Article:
My cousin thought I was joking when I told him my cat would come when called, sit when told and give me some love with a high five.
“Get outta here,” he said as we watched an NBA playoff game.
“Okay then,” I said. “Hey Bud!”
Buddy popped up from wherever he’d been lounging with a “Mrrrrrrrrppp!” He regarded me quizzically with his parakeet green eyes, knowing there was probably a treat in it for him as he padded toward me.
“Sit,” I said, gesturing for him to park his behind about two feet away from me. He sat.
“High five!” I said as Buddy leaned forward and slapped his paw against my palm.
I tossed him a treat for a job well done. If it were up to Bud, we’d high-five another 10 times.
There are a lot of misconceptions about cats, and one of them is the idea that felines aren’t amenable to training. It’s why people use the phrase “trying to herd cats” to describe an impossible task.
People don’t expect to see a cat complying, and they definitely don’t expect to see our feline friends pulling off tricks, which makes it more fun to defy expectations.
It’s easy to train your cat to pull off simple tricks — so easy that I almost couldn’t believe it when Bud was reliably high fiving me within a week.
Teaching a cat to sit is a prerequisite for high fives. It’s a straightforward and easy process.
After that, it’s really just a matter of building trust with your cat so she’ll allow you first to touch her paw, then to gently take it in your hand and raise it. The first few sessions, all you need to do is touch or hold your cat’s paw. On the second day, start to raise it slightly.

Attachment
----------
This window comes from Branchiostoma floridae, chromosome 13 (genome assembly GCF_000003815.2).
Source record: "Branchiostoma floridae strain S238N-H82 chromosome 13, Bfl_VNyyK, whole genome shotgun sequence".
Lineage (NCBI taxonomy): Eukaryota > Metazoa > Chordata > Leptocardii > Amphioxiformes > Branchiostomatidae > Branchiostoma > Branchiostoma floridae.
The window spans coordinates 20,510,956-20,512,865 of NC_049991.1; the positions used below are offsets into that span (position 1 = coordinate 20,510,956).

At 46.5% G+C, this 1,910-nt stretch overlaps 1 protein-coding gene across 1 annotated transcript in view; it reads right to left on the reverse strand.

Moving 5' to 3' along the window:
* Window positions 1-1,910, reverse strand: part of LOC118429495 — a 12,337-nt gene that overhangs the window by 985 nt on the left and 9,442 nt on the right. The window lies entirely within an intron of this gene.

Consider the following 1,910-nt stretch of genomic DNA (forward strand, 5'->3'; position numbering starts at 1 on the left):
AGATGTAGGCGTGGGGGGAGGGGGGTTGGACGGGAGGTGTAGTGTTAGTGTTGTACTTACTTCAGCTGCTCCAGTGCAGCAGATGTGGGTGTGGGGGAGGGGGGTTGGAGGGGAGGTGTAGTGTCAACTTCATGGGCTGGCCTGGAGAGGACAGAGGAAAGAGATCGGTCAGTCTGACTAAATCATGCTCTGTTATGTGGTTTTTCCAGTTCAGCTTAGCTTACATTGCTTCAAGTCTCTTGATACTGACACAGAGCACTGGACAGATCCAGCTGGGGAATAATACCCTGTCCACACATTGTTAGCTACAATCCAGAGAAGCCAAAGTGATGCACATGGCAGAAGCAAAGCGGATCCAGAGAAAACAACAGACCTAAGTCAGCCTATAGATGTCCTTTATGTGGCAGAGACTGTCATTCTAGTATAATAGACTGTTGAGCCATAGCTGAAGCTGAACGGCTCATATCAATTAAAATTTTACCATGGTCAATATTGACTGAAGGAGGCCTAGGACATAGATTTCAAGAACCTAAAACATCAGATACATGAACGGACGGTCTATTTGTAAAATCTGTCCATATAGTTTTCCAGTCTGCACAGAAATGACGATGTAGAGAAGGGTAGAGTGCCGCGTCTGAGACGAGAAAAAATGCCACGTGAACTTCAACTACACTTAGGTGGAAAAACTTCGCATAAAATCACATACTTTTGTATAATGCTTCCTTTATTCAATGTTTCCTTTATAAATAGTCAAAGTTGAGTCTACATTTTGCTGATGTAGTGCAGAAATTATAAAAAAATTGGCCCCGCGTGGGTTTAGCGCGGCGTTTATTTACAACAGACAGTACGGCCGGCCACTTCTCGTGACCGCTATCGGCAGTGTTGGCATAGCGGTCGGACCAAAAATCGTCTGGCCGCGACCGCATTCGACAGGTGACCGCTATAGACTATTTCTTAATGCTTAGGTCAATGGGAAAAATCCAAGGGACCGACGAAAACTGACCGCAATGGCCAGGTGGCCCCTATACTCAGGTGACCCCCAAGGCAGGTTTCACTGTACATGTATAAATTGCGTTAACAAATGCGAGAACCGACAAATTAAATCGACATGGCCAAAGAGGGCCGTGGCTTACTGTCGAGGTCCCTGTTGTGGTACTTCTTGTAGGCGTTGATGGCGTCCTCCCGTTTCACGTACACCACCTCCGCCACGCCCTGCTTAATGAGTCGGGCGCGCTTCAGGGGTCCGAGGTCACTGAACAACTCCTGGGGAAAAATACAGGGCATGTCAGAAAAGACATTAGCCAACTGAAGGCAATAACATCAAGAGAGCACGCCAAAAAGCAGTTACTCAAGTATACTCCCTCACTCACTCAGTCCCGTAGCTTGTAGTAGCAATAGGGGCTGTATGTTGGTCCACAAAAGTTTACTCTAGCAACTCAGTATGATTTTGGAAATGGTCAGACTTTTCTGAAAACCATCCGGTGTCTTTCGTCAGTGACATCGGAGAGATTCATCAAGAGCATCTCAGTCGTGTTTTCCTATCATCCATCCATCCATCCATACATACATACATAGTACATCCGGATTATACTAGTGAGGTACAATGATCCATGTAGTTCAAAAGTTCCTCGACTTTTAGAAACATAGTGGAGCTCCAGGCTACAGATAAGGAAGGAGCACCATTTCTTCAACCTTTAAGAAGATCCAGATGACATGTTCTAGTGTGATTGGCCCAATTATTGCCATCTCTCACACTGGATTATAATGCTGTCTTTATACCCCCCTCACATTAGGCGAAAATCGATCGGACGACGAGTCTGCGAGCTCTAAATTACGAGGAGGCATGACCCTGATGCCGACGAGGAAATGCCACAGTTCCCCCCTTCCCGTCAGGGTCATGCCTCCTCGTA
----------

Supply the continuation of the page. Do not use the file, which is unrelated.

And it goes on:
Cats don’t do well with long training sessions anyway, so the time commitment is minimal. One or two sessions a day, 10 to 15 minutes each.
Every time you touch kitty’s paw, bring it a little bit higher than the last time, rewarding your cat with encouragement and a treat. After a few sessions, your cat will anticipate this new ritual you’ve got going and will raise her paw as soon as you start.
The last step is holding kitty’s paw against your outstretched palm for just a second or two, then rewarding her with a treat.
That’s it. You’re done.
Run through the trick a few times a day after your cat’s got it down, to reinforce good high fiving form and whichever affirmations you choose. (I chose to say “Good boy!” each time Bud pulled it off rather than use a clicker.) Either method works, since the important things are consistency and positive reinforcement immediately after your cat does well. You want to make sure you click or say “Good boy!” right away so your cat knows the praise is triggered by a successful high five. (Or an intermediary paw raise if you’re still working on the trick.)
For a more detailed breakdown of how to do it, check out this video from CatManToo, a professional dog trainer who adjusted his methods for cats. This is the method I used to train Bud. Again, you don’t actually need a clicker, just a consistent method of feedback to signal that your cat is doing well: